• Evaluation of Air Threshing for Small Lots of Winterfat Fruits

      Booth, D. T.; Griffith, L. W. (Society for Range Management, 1984-05-01)
      Air threshing, using an air gun scarifier, is an improved method for threshing small lots of winterfat [Eurotia lanata (Pursh) Moq.; Ceratoides 1. (Pursh) J.T. Howell] fruits for laboratory analysis. The technique is faster than hand threshing and causes insignificant damage to the seed in contrast to hammer mill threshing which damages about 25% of the seed.
    • Threshing Damage to Radicle Apex Affects Geotropic Response of Winterfat

      Booth, D. T. (Society for Range Management, 1984-05-01)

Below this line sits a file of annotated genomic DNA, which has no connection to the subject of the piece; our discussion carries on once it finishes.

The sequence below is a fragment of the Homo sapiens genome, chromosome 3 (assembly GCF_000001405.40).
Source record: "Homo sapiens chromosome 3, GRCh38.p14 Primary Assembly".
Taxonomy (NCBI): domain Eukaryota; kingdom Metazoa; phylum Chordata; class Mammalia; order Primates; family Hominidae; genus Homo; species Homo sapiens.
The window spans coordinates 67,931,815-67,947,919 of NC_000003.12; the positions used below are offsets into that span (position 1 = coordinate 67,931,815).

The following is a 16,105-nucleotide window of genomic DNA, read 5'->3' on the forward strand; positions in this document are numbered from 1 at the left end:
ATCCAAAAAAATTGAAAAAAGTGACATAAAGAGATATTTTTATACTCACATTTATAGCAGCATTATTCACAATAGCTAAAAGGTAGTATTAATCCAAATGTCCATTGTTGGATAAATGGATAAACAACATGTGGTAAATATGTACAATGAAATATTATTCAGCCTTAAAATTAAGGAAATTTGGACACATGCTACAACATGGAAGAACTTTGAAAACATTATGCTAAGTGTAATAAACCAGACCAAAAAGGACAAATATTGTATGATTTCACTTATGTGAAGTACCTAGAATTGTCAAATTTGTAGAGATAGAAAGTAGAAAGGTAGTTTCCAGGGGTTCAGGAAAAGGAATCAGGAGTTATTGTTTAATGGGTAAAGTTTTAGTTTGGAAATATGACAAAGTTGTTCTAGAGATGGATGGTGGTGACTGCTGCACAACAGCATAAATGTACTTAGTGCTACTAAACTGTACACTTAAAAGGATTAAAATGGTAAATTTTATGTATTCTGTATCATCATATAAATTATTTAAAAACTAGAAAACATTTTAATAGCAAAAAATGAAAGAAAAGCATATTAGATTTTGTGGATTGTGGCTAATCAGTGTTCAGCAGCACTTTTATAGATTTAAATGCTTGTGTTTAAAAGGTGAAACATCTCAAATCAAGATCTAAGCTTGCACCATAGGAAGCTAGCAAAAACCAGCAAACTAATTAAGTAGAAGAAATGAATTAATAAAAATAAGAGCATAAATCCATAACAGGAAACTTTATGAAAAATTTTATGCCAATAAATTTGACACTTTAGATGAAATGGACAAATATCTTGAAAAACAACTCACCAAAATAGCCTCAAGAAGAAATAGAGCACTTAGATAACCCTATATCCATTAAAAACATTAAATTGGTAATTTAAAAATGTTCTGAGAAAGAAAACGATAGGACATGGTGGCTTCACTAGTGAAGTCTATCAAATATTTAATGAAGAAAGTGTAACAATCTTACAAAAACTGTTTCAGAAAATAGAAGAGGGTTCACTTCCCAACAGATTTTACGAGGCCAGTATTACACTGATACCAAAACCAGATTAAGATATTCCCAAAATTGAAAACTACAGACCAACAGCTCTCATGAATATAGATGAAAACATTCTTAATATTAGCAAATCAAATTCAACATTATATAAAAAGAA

The acute end of a winterfat [Eurotia lanata (Pursh) Moq.; Ceratoides 1. (Pursh) J.T. Howell] seed is formed by the apex of the radicle and of the cotyledons. It is postulated that this shape makes the embryo root cap especially susceptible to damage during threshing and that such damage is the cause of a high percentage of threshed germinated seed (germinant) lacking positive geotropism. This study consisted of examining germination behavior and post germination anatomy of the root apex of germinants with and without positive geotropism. The radicle apex was found to be damaged in 25% of the threshed seed. Eighty-five percent of the germinants from undamaged seed had positive geotropism as compared to 53% from the damaged seed. The latter had a range of anatomical aberrations in which the root cap was missing or seriously abnormal. It is concluded that the standard method of hammer mill threshing of winterfat fruits results in 25% of the seed sustaining damage to the radicle apex. This damage causes a loss of root cap functions, particularly the sensing of gravity. It is recommended that plantings be made by broadcasting whole fruits, rather than by drilling threshed seed.